Andrea Mather's plans for a long-awaited summer cruise around the Hawaiian islands with her financial analyst husband unraveled after her booking with Norwegian Cruise Line's Pride of America was canceled due to a staffing shortage.
It was the second time this year that the 55-year-old homemaker's plan to go on a cruise was scuppered.
The cruise industry is sailing in choppy waters yet again as it has to deal with a storm of labor problems, red-hot inflation and recessionary threat, after barely steadying itself from the blows of an 18-month shutdown due to the pandemic.
COVID-19 INFECTED NORWEGIAN CRUISE SHIP ARRIVES IN NEW ORLEANS
Wall Street analysts have already cut their 2022 revenue estimates for cruise operators by 5%, on average, since the beginning of the second quarter.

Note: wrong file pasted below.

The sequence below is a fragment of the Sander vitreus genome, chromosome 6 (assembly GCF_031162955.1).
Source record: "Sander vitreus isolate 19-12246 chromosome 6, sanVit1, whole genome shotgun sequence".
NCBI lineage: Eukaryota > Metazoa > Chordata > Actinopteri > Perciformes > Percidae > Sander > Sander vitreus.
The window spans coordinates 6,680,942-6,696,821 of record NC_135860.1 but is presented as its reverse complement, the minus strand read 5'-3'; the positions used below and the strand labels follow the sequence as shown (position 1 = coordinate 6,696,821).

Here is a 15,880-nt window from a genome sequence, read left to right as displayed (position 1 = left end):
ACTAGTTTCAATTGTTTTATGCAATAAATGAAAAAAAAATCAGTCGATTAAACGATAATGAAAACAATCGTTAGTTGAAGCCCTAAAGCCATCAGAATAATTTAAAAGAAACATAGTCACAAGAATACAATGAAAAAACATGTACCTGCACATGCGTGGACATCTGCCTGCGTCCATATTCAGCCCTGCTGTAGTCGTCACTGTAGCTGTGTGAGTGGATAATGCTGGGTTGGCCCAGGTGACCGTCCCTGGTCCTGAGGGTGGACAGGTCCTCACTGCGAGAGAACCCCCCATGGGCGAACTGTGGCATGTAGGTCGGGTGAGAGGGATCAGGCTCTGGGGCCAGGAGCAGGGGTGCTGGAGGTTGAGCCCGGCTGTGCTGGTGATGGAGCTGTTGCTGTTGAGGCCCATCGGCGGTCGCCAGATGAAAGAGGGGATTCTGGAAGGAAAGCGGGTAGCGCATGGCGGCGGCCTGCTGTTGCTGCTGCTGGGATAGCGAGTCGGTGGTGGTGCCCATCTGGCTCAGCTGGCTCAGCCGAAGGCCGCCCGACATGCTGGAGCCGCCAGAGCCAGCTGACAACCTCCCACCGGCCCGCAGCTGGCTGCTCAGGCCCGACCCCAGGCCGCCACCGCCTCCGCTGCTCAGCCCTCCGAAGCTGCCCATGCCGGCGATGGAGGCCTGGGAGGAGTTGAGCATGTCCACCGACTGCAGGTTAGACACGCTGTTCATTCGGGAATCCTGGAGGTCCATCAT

"(The labor shortage) couldn't come at a worse time because the cruise industry is finally starting to see recovery from being the worst impacted industry by COVID," said Jim Corridore, a travel and leisure analyst at data analytics firm Similarweb.
A typical cruise liner is like a mini city on high seas, where hundreds of people work in shifts to ensure its smooth sailing, while catering to its customers' various demands and needs.
The industry employs about 250,000 workers onboard from over 100 countries and their jobs range from being a ship's captain to a cocktail mixer, according to industry trade body Cruise Lines International Association (CLIA).